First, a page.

Brewers hope fast starts carries to finish
Can a team win its division solely on the basis of a fantastic start to the season?
It appears the Milwaukee Brewers are determined to answer that question as they try to hang on to first place in the NL Central, a position they have held for almost the entire season. They entered their game Saturday in San Francisco with a 73-61 record, meaning they had gone 53-54 since bolting from the blocks with a 20-7 record.
Since getting off to that great start, the Brewers have put together only one extended hot streak. From June 16-28, they won 10 of 13 games to boost their record to 51-32, their high-water mark for the season. At that point, they had a 6½-game lead in the division.
The next day, beginning with a loss at home to Colorado, the Brewers fell into their longest slide of the season, dropping 11 of 13 games entering the all-star break. They came out of the break with two losses in three games in Washington, giving them 13 defeats in 16 games.
The Brewers have had modest winning streaks of four and five games in the second half while compiling an 20-18 record entering Saturday. It has helped that no other team in the division has caught fire and gone on a tear to take control of the NL Central.
“We’ve been in first place the whole time, so we’ve been pretty consistent in that regard,” Brewers general manager Doug Melvin said. “Every team has its streaks. You try to avoid the long losing streaks.
“The game is evaluated week by week. That’s the whole thing. You have a good week and it can change a lot.”
Beginning Monday afternoon with the start of a three-game series in Chicago against the Cubs, the Brewers will play 26 games in September. All but four games at home against Miami from Sept. 8-11 will be against divisional foes—including seven against St. Louis.
The make-or-break portion of that schedule likely will come from Sept. 16-25, when the Brewers go on a three-city, nine-game trip to St. Louis, Pittsburgh and Cincinnati. They return home for three games against the Cubs at Miller Park to finish the season.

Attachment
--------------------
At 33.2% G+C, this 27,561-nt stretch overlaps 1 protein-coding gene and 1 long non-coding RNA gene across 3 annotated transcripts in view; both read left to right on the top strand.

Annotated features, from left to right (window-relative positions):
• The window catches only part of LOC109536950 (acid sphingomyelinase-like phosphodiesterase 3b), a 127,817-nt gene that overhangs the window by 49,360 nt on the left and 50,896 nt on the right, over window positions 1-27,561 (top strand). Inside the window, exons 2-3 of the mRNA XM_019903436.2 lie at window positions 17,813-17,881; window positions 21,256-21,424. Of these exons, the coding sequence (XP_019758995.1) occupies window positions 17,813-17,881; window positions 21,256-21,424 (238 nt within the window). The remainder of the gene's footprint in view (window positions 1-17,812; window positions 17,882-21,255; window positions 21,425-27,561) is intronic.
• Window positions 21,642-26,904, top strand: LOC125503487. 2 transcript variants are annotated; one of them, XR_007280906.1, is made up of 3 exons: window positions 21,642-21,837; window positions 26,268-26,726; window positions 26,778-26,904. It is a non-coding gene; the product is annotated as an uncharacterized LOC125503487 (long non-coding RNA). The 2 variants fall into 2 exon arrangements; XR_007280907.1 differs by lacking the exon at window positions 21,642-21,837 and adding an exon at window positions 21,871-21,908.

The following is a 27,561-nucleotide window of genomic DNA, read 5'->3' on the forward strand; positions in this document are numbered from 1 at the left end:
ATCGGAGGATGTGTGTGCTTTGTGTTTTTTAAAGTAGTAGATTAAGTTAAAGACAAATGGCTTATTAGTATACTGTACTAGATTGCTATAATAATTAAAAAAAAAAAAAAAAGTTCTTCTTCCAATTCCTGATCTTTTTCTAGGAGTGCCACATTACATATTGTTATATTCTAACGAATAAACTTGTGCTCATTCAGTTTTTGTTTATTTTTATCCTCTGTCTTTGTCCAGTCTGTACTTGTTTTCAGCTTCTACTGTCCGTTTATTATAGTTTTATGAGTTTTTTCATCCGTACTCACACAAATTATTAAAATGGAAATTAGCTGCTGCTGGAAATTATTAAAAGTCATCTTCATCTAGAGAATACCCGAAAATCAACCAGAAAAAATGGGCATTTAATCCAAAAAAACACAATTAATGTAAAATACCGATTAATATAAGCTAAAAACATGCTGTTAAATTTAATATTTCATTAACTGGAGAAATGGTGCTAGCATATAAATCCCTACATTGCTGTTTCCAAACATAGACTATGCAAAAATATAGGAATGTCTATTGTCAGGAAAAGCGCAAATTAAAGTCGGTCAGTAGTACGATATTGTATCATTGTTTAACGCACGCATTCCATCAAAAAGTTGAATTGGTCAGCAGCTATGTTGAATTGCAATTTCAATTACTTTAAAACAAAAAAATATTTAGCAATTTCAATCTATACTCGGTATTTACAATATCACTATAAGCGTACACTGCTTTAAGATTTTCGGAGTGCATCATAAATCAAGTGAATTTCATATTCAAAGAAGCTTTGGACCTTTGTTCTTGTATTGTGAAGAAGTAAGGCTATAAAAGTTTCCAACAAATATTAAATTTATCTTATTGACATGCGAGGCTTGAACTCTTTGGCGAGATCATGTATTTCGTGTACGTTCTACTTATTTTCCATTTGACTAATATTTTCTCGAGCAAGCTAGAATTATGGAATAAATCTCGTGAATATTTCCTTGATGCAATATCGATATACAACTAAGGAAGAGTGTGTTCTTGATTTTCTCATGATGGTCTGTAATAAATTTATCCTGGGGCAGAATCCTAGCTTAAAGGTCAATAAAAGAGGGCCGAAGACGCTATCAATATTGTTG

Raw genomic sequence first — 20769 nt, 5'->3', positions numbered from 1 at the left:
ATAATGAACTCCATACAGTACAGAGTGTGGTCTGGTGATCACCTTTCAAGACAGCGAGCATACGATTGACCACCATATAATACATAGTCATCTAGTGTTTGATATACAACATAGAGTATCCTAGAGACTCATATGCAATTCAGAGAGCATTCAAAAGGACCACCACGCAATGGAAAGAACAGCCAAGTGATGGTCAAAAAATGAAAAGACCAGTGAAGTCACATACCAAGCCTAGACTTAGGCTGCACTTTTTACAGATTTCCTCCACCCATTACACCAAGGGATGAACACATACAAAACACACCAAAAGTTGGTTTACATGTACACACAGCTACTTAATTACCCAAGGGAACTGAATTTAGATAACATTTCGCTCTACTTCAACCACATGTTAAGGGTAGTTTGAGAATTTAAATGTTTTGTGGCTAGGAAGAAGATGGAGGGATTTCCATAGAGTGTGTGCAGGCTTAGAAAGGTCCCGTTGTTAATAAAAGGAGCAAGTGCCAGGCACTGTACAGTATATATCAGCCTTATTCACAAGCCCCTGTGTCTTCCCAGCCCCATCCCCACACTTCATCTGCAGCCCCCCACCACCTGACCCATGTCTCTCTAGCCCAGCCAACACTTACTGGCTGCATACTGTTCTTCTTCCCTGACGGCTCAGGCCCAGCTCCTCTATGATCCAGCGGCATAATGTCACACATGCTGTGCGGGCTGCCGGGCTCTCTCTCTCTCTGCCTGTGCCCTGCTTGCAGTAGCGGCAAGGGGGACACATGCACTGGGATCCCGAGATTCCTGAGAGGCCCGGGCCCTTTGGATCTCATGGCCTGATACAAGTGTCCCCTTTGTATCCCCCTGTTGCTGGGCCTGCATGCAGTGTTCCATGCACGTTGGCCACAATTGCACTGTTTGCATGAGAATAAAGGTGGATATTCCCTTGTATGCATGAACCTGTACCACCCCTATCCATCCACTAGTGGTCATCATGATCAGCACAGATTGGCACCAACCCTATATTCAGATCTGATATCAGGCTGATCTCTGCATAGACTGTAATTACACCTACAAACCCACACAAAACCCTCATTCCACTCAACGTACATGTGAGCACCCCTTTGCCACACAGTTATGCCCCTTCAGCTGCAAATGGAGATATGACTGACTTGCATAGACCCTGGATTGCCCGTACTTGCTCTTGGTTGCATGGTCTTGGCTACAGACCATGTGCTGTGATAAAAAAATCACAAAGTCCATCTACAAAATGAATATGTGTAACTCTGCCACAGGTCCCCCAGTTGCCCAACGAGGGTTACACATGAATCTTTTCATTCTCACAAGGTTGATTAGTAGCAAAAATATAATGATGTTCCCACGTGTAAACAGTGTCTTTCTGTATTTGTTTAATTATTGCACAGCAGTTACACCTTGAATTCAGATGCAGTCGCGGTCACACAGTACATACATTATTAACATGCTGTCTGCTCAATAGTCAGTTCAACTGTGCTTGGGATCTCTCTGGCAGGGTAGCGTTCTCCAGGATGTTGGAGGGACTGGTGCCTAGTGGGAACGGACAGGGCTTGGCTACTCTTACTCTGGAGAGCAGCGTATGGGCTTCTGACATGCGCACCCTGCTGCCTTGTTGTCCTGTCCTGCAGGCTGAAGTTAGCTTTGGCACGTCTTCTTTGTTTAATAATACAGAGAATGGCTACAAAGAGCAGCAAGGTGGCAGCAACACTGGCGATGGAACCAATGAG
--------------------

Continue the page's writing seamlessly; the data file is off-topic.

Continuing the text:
The Cardinals finish the season with six games on the road, but they come against two losing teams—the Cubs and the Arizona Diamondbacks. Their other trip comes from Sept. 4-11, when they play four against the Brewers and four against the Reds.
The Cardinals know they’ve already dodged the bullet of missing all-star catcher Yadier Molina for six weeks with a thumb injury. When Molina went on the DL on July 10, St. Louis trailed the Brewers by two games. When he returned to action Friday, the Cards were behind only 1½ games.
No rest for weary
It became evident early, especially after Tyler Thornburg and Jim Henderson were lost with injuries, that left-handers Will Smith and Zach Duke and closer Francisco Rodriguez were the go-to relievers in the Brewers’ bullpen with games on the line. Accordingly, their appearance totals grew and grew.
Entering Saturday, Smith was tied for first in the NL with 66 appearances, and Duke and Rodriguez were tied for ninth with 61 each. And all three pitchers were showing signs of wear and tear.
Smith, who was brilliant in the first two months of the season, made it to the all-star break with a 3.09 ERA in 49 outings. In 17 outings since, he has a 5.27 ERA (14.54 in 11 July games).
Duke was nearly unhittable through July, posting a brilliant 1.04 ERA. In August, however, he has been very hittable, with a 10.57 ERA in 11 games (12 hits, four walks in 7 2/3 innings).